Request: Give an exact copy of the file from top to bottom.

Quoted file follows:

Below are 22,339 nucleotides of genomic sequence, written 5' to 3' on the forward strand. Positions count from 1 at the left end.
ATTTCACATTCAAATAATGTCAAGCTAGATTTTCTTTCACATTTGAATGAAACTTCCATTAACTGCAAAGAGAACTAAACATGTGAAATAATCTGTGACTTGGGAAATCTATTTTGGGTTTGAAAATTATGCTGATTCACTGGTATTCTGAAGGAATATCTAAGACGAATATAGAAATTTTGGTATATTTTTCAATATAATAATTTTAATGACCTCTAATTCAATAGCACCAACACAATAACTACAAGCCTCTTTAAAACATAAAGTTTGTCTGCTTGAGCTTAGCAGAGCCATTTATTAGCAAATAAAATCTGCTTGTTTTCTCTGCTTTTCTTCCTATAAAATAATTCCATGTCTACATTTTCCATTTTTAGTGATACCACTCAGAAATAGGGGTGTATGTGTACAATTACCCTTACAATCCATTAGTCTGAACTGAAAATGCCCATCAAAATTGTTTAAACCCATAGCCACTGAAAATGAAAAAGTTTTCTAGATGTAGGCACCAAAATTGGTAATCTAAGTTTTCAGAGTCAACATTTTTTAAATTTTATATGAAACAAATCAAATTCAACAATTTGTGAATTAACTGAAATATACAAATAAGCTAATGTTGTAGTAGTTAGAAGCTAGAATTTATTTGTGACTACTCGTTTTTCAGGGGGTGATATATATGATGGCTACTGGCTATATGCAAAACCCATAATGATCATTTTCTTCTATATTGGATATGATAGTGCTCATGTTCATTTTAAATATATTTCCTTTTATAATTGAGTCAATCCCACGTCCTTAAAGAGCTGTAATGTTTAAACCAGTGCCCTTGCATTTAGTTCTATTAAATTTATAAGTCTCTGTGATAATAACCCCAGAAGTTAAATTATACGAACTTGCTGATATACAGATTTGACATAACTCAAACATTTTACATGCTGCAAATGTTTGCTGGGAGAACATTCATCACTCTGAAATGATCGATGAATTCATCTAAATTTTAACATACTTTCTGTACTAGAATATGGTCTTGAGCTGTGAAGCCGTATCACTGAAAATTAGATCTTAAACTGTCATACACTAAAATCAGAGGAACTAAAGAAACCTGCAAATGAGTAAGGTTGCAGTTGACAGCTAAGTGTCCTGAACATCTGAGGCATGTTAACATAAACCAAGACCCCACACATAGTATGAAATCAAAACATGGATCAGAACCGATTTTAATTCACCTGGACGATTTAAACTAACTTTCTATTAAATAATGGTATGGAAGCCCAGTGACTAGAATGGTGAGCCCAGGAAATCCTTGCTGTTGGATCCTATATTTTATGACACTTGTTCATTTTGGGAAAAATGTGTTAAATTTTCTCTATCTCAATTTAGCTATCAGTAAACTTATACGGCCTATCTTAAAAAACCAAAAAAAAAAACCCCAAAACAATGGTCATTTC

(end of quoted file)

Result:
Below are 22,339 nucleotides of genomic sequence, written 5' to 3' on the forward strand. Positions count from 1 at the left end.
ATTTCACATTCAAATAATGTCAAGCTAGATTTTCTTTCACATTTGAATGAAACTTCCATTAACTGCAAAGAGAACTAAACATGTGAAATAATCTGTGACTTGGGAAATCTATTTTGGGTTTGAAAATTATGCTGATTCACTGGTATTCTGAAGGAATATCTAAGACGAATATAGAAATTTTGGTATATTTTTCAATATAATAATTTTAATGACCTCTAATTCAATAGCACCAACACAATAACTACAAGCCTCTTTAAAACATAAAGTTTGTCTGCTTGAGCTTAGCAGAGCCATTTATTAGCAAATAAAATCTGCTTGTTTTCTCTGCTTTTCTTCCTATAAAATAATTCCATGTCTACATTTTCCATTTTTAGTGATACCACTCAGAAATAGGGGTGTATGTGTACAATTACCCTTACAATCCATTAGTCTGAACTGAAAATGCCCATCAAAATTGTTTAAACCCATAGCCACTGAAAATGAAAAAGTTTTCTAGATGTAGGCACCAAAATTGGTAATCTAAGTTTTCAGAGTCAACATTTTTTAAATTTTATATGAAACAAATCAAATTCAACAATTTGTGAATTAACTGAAATATACAAATAAGCTAATGTTGTAGTAGTTAGAAGCTAGAATTTATTTGTGACTACTCGTTTTTCAGGGGGTGATATATATGATGGCTACTGGCTATATGCAAAACCCATAATGATCATTTTCTTCTATATTGGATATGATAGTGCTCATGTTCATTTTAAATATATTTCCTTTTATAATTGAGTCAATCCCACGTCCTTAAAGAGCTGTAATGTTTAAACCAGTGCCCTTGCATTTAGTTCTATTAAATTTATAAGTCTCTGTGATAATAACCCCAGAAGTTAAATTATACGAACTTGCTGATATACAGATTTGACATAACTCAAACATTTTACATGCTGCAAATGTTTGCTGGGAGAACATTCATCACTCTGAAATGATCGATGAATTCATCTAAATTTTAACATACTTTCTGTACTAGAATATGGTCTTGAGCTGTGAAGCCGTATCACTGAAAATTAGATCTTAAACTGTCATACACTAAAATCAGAGGAACTAAAGAAACCTGCAAATGAGTAAGGTTGCAGTTGACAGCTAAGTGTCCTGAACATCTGAGGCATGTTAACATAAACCAAGACCCCACACATAGTATGAAATCAAAACATGGATCAGAACCGATTTTAATTCACCTGGACGATTTAAACTAACTTTCTATTAAATAATGGTATGGAAGCCCAGTGACTAGAATGGTGAGCCCAGGAAATCCTTGCTGTTGGATCCTATATTTTATGACACTTGTTCATTTTGGGAAAAATGTGTTAAATTTTCTCTATCTCAATTTAGCTATCAGTAAACTTATACGGCCTATCTTAAAAAACCAAAAAAAAAAACCCCAAAACAATGGTCATTTC